Do we really think that mourning Imam Husayn (a) is about the first ten days of Muharram and the ten days of Ashra-e-Zainabiyya? What about the other days in between? What about the official ending of the season on the 8th of Rabi’ul Awwal? If we declare such loyalty and love for Imam (a), then why do we find it so hard to keep the happiness in our lives on hold for this period of time?

Two of the birthdays in our family fell in Muharram and Safar this year – three actually. Yet, there was no mention of celebration or even a ‘Happy Birthday’ exchanged. The best bit was that none of us expected it either. There was no need to explain why these days had been ignored to those involved. What was there to say? Why should a Shia have to apologise to another Shia for loving the Ahlul Bayt (a) more than they love each other? Isn’t that the whole point?

But the really sad part is when other Shia send b’day emails and smileys and cheers like they have no idea what days these are. I’ve seen people exchange all kinds of happy congratulations – births, graduations, even wedding ones – to both non-Shia and fellow Shia. And it makes me want to cry and rant at the same time.

Hello! The companions of Imam Husayn (a) gave up their lives (literally!) in the most torturous manner for him and they did this gladly and with an eagerness to repeat the entire experience if they could be given a second chance to come back to life. The Bani Hashim did not sleep on soft pillows, colour their hair or use any manners of beautification for five years … that’s FIVE YEARS – until Mukhtar brought the murderers of Imam (a) to justice.

Are we saying that we can’t put our own joy on hold for 68 days a year? The Bani Hashim had no idea that Mukhtar would manage what he did, they were willing to live out their entire lives in sorrow and grief for their Imam (a). We are well aware that the season of mourning will come to an end on the 8th of Rabi’ul Awwal and yet, we still can’t manage the same?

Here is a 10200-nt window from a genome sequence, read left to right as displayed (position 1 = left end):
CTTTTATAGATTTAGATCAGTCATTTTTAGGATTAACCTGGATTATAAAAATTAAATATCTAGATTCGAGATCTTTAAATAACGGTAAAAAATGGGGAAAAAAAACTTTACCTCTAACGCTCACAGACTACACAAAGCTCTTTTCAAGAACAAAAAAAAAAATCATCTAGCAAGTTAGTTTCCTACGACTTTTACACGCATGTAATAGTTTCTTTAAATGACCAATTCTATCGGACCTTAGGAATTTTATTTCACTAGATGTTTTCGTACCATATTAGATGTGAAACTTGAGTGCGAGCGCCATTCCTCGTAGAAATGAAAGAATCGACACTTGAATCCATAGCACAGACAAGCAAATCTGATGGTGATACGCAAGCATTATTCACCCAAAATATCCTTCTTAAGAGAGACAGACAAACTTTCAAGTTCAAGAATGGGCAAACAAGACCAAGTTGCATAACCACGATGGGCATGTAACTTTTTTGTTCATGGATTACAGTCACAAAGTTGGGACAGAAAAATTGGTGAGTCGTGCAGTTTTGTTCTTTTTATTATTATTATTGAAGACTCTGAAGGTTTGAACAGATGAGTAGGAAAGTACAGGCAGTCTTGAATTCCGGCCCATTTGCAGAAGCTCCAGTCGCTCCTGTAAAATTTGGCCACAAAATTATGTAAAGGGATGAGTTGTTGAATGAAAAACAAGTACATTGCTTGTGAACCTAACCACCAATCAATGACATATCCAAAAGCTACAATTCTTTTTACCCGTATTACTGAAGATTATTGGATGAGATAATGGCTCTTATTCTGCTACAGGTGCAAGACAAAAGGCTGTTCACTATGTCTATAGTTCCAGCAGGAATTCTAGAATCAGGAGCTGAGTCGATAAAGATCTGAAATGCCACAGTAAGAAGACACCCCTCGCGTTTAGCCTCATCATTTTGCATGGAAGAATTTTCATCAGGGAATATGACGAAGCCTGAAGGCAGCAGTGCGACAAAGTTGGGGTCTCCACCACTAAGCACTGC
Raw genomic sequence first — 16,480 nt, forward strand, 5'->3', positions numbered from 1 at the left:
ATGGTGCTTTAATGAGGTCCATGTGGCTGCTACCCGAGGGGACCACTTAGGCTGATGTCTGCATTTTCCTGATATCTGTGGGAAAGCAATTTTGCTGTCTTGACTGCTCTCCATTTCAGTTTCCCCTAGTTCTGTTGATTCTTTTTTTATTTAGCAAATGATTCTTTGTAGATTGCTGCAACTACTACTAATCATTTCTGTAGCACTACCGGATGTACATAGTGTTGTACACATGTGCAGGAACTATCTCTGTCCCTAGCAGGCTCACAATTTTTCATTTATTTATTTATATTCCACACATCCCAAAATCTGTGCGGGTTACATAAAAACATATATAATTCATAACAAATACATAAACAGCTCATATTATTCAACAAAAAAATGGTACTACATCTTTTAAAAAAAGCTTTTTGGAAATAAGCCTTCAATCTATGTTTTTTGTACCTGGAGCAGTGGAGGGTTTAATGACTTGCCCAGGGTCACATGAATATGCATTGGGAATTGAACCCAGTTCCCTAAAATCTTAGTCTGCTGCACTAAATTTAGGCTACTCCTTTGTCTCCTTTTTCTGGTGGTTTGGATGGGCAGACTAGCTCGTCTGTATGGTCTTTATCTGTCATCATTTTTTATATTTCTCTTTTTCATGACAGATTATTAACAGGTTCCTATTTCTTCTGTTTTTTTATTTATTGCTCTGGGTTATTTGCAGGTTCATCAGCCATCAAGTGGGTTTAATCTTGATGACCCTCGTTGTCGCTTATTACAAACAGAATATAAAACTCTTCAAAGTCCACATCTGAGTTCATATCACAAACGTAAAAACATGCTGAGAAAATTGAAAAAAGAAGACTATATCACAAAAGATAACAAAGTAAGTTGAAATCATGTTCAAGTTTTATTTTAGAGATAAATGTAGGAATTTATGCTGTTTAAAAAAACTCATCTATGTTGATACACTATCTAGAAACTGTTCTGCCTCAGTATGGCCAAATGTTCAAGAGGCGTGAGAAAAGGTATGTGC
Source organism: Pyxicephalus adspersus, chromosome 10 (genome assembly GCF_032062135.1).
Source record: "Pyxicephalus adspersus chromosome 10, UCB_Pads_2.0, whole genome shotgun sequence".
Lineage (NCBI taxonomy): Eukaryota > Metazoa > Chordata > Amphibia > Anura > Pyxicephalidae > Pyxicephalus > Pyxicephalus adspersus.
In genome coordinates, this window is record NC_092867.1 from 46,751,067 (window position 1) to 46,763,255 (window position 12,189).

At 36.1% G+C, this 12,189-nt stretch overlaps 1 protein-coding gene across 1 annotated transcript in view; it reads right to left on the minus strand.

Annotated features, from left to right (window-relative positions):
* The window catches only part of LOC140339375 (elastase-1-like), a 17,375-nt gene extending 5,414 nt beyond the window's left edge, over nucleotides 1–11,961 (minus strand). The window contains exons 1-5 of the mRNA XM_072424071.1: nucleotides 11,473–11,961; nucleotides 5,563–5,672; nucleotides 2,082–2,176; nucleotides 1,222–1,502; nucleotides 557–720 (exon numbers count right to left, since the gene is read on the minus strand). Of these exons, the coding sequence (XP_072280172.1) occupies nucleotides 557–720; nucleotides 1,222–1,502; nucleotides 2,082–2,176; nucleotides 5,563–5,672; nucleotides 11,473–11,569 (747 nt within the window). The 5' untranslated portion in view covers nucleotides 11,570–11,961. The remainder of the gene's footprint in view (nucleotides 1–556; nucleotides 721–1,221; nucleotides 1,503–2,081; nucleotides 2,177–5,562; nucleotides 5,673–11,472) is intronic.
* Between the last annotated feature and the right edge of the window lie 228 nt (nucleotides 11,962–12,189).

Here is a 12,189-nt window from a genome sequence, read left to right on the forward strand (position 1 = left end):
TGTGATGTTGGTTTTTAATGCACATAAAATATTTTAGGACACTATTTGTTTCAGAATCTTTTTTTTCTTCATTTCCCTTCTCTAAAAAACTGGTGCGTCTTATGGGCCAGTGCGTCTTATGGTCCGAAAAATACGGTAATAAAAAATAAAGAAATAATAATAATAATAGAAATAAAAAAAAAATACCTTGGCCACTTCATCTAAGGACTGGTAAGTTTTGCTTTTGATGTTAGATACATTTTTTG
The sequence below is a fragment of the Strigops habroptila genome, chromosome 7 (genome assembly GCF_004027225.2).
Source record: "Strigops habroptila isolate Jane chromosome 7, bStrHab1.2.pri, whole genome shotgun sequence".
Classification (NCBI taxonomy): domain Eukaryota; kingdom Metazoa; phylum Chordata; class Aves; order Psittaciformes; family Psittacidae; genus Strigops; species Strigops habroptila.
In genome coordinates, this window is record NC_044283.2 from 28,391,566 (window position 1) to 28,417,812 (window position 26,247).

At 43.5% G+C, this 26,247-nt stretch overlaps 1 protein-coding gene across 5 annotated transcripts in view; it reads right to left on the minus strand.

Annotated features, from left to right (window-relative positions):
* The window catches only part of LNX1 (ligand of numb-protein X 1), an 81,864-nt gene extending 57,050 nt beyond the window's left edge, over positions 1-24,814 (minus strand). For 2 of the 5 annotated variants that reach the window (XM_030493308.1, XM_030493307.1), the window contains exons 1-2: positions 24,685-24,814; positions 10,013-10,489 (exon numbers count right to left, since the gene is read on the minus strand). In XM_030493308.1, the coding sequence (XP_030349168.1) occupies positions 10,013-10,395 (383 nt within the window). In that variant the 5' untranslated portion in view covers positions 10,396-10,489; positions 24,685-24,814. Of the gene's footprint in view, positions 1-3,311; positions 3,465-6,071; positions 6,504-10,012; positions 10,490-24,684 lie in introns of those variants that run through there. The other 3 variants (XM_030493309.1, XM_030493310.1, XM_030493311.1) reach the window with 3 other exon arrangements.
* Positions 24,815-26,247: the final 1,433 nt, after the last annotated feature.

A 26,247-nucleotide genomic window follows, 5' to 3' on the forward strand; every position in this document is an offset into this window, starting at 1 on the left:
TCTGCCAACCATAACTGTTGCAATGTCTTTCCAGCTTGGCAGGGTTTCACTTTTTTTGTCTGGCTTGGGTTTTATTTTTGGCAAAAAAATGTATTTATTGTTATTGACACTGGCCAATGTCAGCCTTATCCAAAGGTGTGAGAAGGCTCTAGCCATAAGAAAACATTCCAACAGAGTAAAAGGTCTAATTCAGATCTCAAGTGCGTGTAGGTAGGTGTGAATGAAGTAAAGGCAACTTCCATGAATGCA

Can we have forgotten the frenzy of our crying and matam in just one month? Is life so distracting for us? If we can’t mourn Imam Husayn (a) who is the greatest martyr of all times in a sincere manner, how the hell will we be able to convince our Present Imam (atfs) that we’re loyal to him? Do we even have the capacity to follow him without hesitation or question when the time comes?

And if we don’t … what’s to become of us?

Bint Ali

Finding My Self

I’m not made for short and frequent posts. I’ve made a lot of changes in my personal habits – positive ones, but I think I’ll stick to my rarer epics for now.

College is far more than I expected – not the experience itself, but the course. It’s almost like that ‘coming home’ feeling that people talk about when they discover their niche. But it’s also scary. It feels like I wasted so many years not pursuing what I want to do, or being afraid of going it on my own, that now I have this overpowering burden of being rushed. Like the seconds are working double time and so much has slipped away that I’ll never be able to make up for it.

If I had continued to draw or explore over the years, instead, by packing away the art books and pencils, I might have been able to establish a platform by now. I’m having to learn how to re-draw and re-immerse myself into the paper. But with only 4 hours a week dedicated to that, it’s a little hard. At the end of the day, art of animation on paper is only a small part of this whole course and I have to squeeze out every second I can from it.

My tutors are amazing and if I start writing about them, I could end up writing well into tomorrow, so we’ll leave that for some other day – or for my personal journal. (I’m saving that for a memoir or posthumous publication so don’t despair completely – you might just find out everything it says one day!)